Former student, Noah Winter, MSE ’17, has been accepted into the Peace Corps as a rural aquaculture extension specialist in Zambia

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Former student, Noah Winter, MSE ’17, has been accepted into the Peace Corps as a rural aquaculture extension specialist in Zambia.

Winter first began considering the Peace Corps after attending the Fall 2016 All Majors Career Fair. “It seemed like an interesting job that would offer valuable experience while providing a way to help others.” A few months later, he was certain he wanted to apply, but waited until February 2017 for the posting of positions with 2018 departure dates.

After getting advice on the application essay from MSE Senior Academic Professional Amanda Gable and receiving a professional reference from Mary Lynn Realff, associate professor and associate chair for undergrad programs, he applied for the position of rural aquaculture extension specialist in Zambia. While some applicants wait months for an interview, Winter was contacted less than a week later.

He received an official invitation to join in July, and began the process of legal and medical clearance, which just concluded. He departed for Zambia on February 12. During the first three months of his service, Winter will live with a host family in Zambia to become fully immersed in the country’s language and culture. After acquiring the necessary skills to assist his community, he will be sworn into service and assigned to a community in Zambia to live and work for two years with the local people.

Winter will assist fish farming communities to start and improve construction of fishponds, increase production, integrate aquaculture with agriculture, increase incomes from ponds, and strengthen fish farming groups. The Peace Corps "is not just a job to get experience--it's something different and a way to give back. . . . and, I've always liked fish!"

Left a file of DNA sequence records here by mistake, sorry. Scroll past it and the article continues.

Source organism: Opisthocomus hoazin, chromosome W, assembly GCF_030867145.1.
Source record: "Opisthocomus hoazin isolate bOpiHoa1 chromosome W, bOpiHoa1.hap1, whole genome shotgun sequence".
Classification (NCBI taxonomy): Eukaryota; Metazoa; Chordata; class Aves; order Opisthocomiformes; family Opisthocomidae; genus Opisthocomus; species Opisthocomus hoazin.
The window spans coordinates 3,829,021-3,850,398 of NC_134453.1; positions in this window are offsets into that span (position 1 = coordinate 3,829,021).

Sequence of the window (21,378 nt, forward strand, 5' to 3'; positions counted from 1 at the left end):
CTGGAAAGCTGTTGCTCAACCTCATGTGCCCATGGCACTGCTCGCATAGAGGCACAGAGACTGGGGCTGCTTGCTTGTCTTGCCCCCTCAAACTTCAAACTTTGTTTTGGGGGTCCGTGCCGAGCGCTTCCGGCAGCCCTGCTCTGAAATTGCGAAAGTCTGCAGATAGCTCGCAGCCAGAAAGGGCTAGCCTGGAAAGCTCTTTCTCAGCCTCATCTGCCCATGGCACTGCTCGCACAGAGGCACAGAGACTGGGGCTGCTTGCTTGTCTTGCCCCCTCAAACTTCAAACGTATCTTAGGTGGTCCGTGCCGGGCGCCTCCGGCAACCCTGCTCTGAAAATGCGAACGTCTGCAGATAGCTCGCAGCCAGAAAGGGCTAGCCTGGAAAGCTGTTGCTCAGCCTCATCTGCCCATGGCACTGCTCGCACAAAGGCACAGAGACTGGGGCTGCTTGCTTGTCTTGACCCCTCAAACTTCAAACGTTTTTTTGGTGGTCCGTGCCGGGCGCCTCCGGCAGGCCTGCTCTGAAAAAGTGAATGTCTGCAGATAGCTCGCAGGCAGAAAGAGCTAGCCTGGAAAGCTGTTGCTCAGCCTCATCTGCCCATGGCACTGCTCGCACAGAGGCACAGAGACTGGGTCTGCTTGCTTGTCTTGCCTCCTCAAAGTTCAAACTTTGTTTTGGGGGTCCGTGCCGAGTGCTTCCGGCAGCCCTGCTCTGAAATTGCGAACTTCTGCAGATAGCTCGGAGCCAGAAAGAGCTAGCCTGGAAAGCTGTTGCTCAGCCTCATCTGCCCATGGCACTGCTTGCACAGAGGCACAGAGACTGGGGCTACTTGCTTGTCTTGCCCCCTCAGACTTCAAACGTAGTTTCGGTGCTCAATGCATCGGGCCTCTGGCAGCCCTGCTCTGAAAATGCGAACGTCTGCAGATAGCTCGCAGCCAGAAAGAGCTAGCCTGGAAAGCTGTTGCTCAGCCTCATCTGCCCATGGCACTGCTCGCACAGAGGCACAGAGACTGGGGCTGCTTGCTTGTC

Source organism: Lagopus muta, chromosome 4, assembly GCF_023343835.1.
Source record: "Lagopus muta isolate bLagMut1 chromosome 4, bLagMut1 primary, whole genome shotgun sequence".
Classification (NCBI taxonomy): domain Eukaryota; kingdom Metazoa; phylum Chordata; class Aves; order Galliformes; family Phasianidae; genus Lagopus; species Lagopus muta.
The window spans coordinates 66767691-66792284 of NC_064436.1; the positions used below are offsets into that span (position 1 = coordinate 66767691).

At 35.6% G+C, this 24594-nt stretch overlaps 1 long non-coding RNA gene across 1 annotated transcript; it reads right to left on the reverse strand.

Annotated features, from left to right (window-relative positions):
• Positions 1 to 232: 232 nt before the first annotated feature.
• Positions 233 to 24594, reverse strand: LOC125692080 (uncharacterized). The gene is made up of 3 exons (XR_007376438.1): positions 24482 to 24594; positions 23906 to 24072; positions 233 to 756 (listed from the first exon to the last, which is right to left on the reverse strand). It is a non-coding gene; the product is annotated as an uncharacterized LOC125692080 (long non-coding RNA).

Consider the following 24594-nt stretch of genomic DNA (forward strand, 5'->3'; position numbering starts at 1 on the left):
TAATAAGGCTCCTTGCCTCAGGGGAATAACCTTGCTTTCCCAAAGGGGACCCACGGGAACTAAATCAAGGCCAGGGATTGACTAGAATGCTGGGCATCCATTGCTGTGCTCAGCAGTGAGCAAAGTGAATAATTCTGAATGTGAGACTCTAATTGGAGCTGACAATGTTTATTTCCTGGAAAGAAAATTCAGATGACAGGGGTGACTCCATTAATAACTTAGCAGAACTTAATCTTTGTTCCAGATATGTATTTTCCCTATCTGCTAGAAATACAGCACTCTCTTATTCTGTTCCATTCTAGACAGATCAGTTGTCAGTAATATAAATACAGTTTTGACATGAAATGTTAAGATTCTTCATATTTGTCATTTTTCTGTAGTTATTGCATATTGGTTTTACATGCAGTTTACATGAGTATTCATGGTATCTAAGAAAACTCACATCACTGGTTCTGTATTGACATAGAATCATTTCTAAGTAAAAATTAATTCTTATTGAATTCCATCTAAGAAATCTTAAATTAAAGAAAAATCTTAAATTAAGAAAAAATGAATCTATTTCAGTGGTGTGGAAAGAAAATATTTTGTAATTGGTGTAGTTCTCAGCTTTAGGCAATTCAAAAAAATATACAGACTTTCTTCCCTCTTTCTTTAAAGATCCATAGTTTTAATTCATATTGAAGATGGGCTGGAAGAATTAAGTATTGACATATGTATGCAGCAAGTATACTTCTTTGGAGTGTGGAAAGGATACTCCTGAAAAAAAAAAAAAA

He will work in cooperation with the local people and partner organizations on sustainable, community-based development projects that improve the lives of people in Zambia while developing leadership, technical and cross-cultural skills that will give him a competitive edge when he returns home. Peace Corps volunteers return from service as global citizens well positioned for professional opportunities in today’s global job market.

Winter joins an elite group of 18 Georgia Tech volunteers currently serving in the Peace Corps, and one of 320 GT grads who have served in Peace Corps since 1962.

About Peace Corps/Zambia: There are more than 235 Volunteers in Zambia working with their communities on projects in agriculture, education, the environment, and health. During their service in Zambia, Volunteers learn to speak local languages, including Bemba, Chitonga, Kaonde, Lunda, Mambwe-Lungu, and Nyanja. More than 1,940 Peace Corps Volunteers have served in Zambia since the program was established in 1994.